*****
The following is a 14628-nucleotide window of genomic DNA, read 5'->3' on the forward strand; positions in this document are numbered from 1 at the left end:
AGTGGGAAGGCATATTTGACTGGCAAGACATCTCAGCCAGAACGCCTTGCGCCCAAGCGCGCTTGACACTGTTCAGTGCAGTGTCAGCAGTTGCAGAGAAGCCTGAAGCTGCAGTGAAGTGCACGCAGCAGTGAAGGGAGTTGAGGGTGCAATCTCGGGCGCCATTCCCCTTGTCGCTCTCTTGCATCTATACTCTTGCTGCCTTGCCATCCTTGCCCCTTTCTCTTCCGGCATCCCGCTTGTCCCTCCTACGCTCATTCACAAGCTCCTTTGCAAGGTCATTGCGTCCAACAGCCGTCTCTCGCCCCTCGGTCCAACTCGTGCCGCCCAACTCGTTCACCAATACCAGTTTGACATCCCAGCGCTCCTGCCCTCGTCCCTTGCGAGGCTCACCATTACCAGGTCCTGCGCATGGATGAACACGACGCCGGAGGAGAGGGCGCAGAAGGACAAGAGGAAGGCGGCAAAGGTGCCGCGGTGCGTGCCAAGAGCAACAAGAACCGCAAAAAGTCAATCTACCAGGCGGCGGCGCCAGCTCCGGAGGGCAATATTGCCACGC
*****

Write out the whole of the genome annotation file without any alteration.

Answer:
The following is a 14628-nucleotide window of genomic DNA, read 5'->3' on the forward strand; positions in this document are numbered from 1 at the left end:
AGTGGGAAGGCATATTTGACTGGCAAGACATCTCAGCCAGAACGCCTTGCGCCCAAGCGCGCTTGACACTGTTCAGTGCAGTGTCAGCAGTTGCAGAGAAGCCTGAAGCTGCAGTGAAGTGCACGCAGCAGTGAAGGGAGTTGAGGGTGCAATCTCGGGCGCCATTCCCCTTGTCGCTCTCTTGCATCTATACTCTTGCTGCCTTGCCATCCTTGCCCCTTTCTCTTCCGGCATCCCGCTTGTCCCTCCTACGCTCATTCACAAGCTCCTTTGCAAGGTCATTGCGTCCAACAGCCGTCTCTCGCCCCTCGGTCCAACTCGTGCCGCCCAACTCGTTCACCAATACCAGTTTGACATCCCAGCGCTCCTGCCCTCGTCCCTTGCGAGGCTCACCATTACCAGGTCCTGCGCATGGATGAACACGACGCCGGAGGAGAGGGCGCAGAAGGACAAGAGGAAGGCGGCAAAGGTGCCGCGGTGCGTGCCAAGAGCAACAAGAACCGCAAAAAGTCAATCTACCAGGCGGCGGCGCCAGCTCCGGAGGGCAATATTGCCACGC